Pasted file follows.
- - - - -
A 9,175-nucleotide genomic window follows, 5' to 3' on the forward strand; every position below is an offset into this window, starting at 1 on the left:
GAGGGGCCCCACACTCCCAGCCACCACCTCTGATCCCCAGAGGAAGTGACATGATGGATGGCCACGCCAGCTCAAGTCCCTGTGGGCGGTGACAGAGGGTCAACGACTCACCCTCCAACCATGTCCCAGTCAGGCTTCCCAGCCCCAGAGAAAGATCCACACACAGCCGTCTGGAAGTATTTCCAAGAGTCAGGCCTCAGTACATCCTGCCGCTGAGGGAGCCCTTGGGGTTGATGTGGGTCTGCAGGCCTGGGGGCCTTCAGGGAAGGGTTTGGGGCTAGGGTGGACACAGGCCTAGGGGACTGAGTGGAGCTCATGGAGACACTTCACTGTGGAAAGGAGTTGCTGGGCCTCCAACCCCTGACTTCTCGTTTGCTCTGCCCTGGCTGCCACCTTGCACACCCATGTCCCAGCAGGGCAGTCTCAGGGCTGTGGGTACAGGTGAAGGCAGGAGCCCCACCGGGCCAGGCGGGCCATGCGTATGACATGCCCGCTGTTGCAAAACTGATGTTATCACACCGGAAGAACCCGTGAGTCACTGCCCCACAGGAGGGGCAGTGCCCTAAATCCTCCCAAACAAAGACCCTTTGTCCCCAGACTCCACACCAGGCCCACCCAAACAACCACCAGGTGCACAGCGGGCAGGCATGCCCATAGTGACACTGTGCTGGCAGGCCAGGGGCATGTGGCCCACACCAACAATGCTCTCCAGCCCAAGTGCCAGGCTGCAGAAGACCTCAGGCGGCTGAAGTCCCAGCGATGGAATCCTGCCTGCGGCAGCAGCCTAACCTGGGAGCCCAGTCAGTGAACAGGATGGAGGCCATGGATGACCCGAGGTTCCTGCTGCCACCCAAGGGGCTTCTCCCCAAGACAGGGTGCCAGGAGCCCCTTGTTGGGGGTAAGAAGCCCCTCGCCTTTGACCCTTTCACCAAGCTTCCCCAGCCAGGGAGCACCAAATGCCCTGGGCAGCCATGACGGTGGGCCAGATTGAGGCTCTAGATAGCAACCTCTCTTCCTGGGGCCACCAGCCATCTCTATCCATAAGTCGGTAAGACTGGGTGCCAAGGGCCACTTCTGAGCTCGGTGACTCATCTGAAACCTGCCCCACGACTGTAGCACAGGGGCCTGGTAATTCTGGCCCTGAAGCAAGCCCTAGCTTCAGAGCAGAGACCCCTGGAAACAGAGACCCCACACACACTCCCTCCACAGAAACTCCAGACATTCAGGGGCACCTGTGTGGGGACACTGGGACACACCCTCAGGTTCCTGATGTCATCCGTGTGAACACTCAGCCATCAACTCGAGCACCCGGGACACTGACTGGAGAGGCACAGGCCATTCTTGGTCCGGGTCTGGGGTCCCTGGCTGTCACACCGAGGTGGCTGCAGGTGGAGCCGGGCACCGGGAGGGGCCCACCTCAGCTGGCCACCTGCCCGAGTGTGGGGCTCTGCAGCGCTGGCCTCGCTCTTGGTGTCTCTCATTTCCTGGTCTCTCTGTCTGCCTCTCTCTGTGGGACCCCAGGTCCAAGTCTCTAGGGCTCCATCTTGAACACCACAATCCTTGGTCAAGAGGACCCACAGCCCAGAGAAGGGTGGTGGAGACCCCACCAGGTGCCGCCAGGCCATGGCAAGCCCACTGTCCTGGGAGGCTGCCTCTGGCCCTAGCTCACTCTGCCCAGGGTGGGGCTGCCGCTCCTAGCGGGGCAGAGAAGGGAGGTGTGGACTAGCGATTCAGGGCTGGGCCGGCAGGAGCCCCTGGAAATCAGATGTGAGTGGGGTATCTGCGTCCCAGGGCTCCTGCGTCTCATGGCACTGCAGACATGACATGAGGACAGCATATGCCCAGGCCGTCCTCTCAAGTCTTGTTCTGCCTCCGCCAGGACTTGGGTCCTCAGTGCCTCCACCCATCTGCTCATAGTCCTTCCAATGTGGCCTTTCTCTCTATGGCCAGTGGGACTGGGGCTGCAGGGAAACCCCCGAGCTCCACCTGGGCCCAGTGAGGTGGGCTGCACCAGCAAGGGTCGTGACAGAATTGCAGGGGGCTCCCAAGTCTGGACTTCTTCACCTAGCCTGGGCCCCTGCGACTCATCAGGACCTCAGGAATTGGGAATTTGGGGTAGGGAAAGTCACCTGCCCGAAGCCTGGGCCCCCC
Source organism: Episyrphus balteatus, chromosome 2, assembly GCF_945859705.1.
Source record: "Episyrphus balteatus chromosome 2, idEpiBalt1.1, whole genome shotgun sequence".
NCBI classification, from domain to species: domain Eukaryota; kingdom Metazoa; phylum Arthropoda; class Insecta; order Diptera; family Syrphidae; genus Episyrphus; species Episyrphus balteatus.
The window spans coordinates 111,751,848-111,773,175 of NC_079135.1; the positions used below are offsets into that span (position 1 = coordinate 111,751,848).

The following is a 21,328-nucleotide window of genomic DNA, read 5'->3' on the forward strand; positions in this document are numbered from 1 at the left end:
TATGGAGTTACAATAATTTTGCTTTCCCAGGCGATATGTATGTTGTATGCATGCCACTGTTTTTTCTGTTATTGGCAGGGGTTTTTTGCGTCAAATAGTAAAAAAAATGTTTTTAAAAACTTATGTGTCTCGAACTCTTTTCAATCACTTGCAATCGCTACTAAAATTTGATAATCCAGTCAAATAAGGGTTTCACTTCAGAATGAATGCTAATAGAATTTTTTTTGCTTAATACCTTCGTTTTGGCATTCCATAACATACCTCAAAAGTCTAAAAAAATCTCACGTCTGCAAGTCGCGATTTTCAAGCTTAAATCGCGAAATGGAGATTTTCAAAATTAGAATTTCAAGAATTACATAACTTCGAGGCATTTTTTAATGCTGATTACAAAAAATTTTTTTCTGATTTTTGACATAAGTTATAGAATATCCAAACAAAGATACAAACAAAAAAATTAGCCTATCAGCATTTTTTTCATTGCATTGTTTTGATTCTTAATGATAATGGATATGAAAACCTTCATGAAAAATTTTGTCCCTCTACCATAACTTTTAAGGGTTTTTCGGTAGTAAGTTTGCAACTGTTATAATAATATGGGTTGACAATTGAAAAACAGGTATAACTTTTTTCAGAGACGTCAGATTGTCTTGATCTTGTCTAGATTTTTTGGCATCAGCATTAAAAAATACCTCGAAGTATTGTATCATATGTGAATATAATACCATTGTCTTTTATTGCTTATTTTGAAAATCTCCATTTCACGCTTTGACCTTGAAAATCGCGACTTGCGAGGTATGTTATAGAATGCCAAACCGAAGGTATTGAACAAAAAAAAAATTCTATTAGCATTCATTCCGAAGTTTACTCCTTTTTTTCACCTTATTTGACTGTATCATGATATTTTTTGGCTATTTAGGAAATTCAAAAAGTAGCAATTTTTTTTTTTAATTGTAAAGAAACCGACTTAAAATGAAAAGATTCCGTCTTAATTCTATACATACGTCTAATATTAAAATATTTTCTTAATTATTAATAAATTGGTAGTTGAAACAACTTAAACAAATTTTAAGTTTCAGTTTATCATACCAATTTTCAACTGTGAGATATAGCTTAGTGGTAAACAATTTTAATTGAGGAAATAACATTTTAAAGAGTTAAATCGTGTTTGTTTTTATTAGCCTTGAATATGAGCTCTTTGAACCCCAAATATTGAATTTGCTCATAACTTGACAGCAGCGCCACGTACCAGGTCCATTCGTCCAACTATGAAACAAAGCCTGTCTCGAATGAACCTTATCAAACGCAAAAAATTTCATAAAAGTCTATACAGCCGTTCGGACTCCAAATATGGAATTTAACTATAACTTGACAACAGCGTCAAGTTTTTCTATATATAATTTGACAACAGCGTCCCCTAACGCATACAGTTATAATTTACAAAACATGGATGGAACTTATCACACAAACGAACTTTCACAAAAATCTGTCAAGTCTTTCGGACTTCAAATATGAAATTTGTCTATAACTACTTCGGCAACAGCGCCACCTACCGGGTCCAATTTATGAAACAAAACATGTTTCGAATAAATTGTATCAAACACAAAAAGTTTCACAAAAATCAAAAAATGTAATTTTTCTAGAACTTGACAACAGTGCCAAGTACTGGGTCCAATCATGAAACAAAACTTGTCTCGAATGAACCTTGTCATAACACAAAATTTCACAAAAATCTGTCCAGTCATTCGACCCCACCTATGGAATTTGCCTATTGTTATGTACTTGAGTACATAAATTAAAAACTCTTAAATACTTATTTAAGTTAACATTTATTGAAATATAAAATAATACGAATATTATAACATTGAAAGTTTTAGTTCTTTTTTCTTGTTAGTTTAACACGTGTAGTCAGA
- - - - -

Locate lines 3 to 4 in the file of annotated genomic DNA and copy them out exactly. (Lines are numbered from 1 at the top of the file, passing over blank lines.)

Source organism: Episyrphus balteatus, chromosome 2, assembly GCF_945859705.1.
Source record: "Episyrphus balteatus chromosome 2, idEpiBalt1.1, whole genome shotgun sequence".